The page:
So, to me the parallel is not compelling. This is why I am not convinced that objective morality must exist (or even makes sense).

Jose
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Re: The Codex Quaerendae

Postby Pfhorrest » Sat Jul 06, 2019 6:09 pm UTC

ucim wrote:The concepts, it seems, should be able to be expressed in a self-contained manner.

They can, but then the arguments for why those positions should be taken can be questioned by invoking other topics, which are already addressed elsewhere (or earmarked as to be addressed later). For example, in philosophy of religion there's a Problem of Evil which argues that the occurrence of bad things in the world proves that there cannot be an all knowing, all powerful, all good God, because if there were such a being he would stop all bad things from happening, so since they happen, he mustn't exist. A common theist retort is that such a being does exist, and stops as much bad from happening as is compatible with preserving free will, because abolishing free will would be even worse than the things he has to let happen to preserve it. But that response makes absolutely no sense given a compatibilist conception of free will, so to address what started out as an issue in philosophy of religion, now we have to open up the whole completely different topic of what free will means.

I don't think there is a "true foundation" upon which to build all other knowledge.

Yes, and I agree. I'm pointing out that we seem to agree that there aren't any "properly basic" beliefs upon which all knowledge can be rigorously founded; all beliefs are tentative.

No, the reason it doesn't work is that the Chinese room has no eyeball - no way to input visual info.

It does though; the original Chinese Room is a guy in a room being passed slips of paper that he reads with his eyes. You could pass him a photo, he just couldn't answer any questions about it in Chinese unless you've also given him instruction books that connect images to hanzi instead of just hanzi to other hanzi. And if you did that... you just gave him books on how to speak Chinese. And he if memorized those, he would understand Chinese.

....suddenly have to run, will write more later.
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Re: The Codex Quaerendae

Postby ucim » Sat Jul 06, 2019 9:11 pm UTC

Pfhorrest wrote:And he if memorized those [books connecting images to hanji], he would understand Chinese.
I think you overstate the connection between [image] and "hot dog". You don't understand a hot dog until you've tasted one, held one at a baseball game while your team lost, cooked a bunch of them at a July 4 BBQ, argued over the differences between beef, pork, and chicken... Well, not all those things, but enough of them to form a visceral impression of what [image] means. If you did that, then you've taught Chinese. (Metaphorically)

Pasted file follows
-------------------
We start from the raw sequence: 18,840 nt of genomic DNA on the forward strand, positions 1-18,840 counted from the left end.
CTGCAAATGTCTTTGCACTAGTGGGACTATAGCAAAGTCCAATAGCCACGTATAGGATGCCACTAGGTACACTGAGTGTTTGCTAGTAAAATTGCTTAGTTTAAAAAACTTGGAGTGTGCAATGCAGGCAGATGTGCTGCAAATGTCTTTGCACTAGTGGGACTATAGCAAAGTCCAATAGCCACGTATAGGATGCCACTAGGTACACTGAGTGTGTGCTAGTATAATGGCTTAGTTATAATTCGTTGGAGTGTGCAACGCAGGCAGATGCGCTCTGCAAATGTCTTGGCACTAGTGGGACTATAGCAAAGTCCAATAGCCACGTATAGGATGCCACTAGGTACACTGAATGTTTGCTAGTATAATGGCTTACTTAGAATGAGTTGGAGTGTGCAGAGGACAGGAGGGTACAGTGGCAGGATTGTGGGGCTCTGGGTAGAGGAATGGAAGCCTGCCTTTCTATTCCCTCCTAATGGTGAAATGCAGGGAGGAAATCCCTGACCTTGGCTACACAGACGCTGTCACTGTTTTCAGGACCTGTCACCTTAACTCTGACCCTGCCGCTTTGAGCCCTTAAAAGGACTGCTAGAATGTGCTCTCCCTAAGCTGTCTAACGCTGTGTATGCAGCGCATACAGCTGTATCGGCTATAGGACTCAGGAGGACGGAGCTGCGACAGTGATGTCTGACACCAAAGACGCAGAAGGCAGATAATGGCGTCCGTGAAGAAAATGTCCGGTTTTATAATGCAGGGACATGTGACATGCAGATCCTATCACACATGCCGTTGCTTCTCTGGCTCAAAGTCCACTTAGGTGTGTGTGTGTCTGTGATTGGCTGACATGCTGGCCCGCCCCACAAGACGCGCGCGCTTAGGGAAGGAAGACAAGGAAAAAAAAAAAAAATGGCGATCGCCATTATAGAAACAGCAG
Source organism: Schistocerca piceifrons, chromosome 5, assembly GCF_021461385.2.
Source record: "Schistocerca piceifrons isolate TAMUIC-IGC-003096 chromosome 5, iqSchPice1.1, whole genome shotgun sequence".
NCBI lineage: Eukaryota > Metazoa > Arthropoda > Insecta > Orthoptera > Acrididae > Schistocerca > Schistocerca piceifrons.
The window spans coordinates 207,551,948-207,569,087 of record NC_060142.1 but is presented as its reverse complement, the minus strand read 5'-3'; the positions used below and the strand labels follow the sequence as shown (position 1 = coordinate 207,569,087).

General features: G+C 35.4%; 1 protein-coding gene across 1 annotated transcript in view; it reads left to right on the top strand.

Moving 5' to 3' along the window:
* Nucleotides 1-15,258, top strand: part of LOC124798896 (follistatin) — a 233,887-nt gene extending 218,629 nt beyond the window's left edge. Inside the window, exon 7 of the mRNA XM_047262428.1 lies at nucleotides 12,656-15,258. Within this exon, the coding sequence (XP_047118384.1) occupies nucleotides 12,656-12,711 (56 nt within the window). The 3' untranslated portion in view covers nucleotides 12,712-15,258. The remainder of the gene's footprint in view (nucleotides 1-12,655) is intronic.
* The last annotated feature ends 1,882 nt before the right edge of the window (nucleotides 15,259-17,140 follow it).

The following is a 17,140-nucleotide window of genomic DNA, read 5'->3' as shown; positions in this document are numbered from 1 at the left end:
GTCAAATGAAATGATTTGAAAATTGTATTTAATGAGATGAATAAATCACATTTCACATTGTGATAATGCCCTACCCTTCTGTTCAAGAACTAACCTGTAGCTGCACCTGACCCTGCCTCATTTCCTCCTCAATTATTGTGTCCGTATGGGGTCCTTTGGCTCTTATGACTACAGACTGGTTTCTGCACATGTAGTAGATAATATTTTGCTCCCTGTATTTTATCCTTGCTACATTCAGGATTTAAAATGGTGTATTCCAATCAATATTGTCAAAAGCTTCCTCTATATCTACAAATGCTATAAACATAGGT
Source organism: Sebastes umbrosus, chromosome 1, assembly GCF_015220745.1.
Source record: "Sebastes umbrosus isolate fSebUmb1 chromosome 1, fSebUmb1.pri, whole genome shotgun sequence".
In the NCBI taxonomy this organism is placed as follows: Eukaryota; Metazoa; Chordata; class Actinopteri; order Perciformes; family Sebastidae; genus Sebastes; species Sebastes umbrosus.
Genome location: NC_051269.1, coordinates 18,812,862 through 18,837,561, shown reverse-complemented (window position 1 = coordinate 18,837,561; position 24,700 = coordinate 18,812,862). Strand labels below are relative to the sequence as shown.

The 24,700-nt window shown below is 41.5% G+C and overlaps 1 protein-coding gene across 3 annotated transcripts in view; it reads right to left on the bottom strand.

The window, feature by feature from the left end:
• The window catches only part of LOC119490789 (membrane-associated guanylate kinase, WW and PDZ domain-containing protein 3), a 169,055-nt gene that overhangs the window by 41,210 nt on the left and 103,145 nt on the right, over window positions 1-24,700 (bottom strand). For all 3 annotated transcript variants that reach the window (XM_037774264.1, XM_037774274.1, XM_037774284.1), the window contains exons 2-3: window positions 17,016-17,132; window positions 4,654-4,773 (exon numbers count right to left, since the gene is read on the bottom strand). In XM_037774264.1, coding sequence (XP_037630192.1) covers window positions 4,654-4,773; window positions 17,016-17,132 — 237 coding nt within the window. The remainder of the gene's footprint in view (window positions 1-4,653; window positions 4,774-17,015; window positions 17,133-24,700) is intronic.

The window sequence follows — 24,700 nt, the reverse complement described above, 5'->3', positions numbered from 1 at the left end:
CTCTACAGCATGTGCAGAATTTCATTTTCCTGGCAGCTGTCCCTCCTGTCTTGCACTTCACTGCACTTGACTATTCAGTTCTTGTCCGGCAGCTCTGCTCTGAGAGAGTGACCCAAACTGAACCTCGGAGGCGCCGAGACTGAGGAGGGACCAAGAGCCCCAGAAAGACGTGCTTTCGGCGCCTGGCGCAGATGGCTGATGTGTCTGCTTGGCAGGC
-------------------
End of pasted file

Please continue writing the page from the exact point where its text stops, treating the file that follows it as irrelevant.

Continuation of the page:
Pfhorrest wrote:[Concepts can be expressed self-contained] but then the arguments for why those positions should be taken can be questioned by invoking other topics...
They still can. Just that the argument would appear in a different "thread". I suspect you overstate the strength of philosophical arguments.

Pfhorrest wrote:we seem to agree that there aren't any "properly basic" beliefs upon which all knowledge can be rigorously founded; all beliefs are tentative.
That point can be argued without going rigorously into the "true meaning of knowledge" though. It would make the point clearer. Kind of like bringing up CP and CLOP in that other thread, when the end goal seems to be "cooperation would be a good thing".

Jose
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Re: The Codex Quaerendae

Postby Pfhorrest » Sun Jul 07, 2019 12:40 am UTC

ucim wrote:One must be careful that one is exploring the extremes of a concept, not a definition.

What distinction are you making here? When talking about words that name philosophical concepts, the definition of the word is some concept or another; the concept is what the word means. There's room for argument over exactly which concept someone means by which word, but for some definition of a some word in terms of some concept, exploring the extremes "of the definition" is exploring the extremes of that concept.

It really seems like you're the one getting more hung up on words than I am, here.

It's the "rightly" of "But when people disagree about what words rightly mean" that I disagree with.